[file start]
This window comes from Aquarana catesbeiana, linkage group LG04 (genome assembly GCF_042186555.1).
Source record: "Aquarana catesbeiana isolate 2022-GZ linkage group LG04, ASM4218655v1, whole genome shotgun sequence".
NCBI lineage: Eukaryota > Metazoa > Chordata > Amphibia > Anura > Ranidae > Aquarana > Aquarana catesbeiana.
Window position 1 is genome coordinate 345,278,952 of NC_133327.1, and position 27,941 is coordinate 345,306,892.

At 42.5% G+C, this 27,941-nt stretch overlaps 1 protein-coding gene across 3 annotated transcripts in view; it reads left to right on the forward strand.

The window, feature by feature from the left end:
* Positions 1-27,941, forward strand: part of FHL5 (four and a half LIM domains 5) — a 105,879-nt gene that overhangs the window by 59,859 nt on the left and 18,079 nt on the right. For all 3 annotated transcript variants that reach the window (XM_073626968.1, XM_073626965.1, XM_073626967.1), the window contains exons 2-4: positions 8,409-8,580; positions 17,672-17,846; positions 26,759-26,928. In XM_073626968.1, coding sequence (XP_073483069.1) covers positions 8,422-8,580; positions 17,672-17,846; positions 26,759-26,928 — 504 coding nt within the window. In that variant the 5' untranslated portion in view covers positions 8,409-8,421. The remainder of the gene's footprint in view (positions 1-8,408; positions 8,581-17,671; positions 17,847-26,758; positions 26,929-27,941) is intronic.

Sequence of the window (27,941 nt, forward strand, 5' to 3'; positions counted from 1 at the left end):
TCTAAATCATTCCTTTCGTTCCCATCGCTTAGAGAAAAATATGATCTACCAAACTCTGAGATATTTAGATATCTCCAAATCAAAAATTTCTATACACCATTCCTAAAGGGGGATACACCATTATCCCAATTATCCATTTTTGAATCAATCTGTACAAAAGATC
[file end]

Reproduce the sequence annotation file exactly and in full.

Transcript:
This window comes from Aquarana catesbeiana, linkage group LG04 (genome assembly GCF_042186555.1).
Source record: "Aquarana catesbeiana isolate 2022-GZ linkage group LG04, ASM4218655v1, whole genome shotgun sequence".
NCBI lineage: Eukaryota > Metazoa > Chordata > Amphibia > Anura > Ranidae > Aquarana > Aquarana catesbeiana.
Window position 1 is genome coordinate 345,278,952 of NC_133327.1, and position 27,941 is coordinate 345,306,892.

At 42.5% G+C, this 27,941-nt stretch overlaps 1 protein-coding gene across 3 annotated transcripts in view; it reads left to right on the forward strand.

The window, feature by feature from the left end:
* Positions 1-27,941, forward strand: part of FHL5 (four and a half LIM domains 5) — a 105,879-nt gene that overhangs the window by 59,859 nt on the left and 18,079 nt on the right. For all 3 annotated transcript variants that reach the window (XM_073626968.1, XM_073626965.1, XM_073626967.1), the window contains exons 2-4: positions 8,409-8,580; positions 17,672-17,846; positions 26,759-26,928. In XM_073626968.1, coding sequence (XP_073483069.1) covers positions 8,422-8,580; positions 17,672-17,846; positions 26,759-26,928 — 504 coding nt within the window. In that variant the 5' untranslated portion in view covers positions 8,409-8,421. The remainder of the gene's footprint in view (positions 1-8,408; positions 8,581-17,671; positions 17,847-26,758; positions 26,929-27,941) is intronic.

Sequence of the window (27,941 nt, forward strand, 5' to 3'; positions counted from 1 at the left end):
TCTAAATCATTCCTTTCGTTCCCATCGCTTAGAGAAAAATATGATCTACCAAACTCTGAGATATTTAGATATCTCCAAATCAAAAATTTCTATACACCATTCCTAAAGGGGGATACACCATTATCCCAATTATCCATTTTTGAATCAATCTGTACAAAAGATC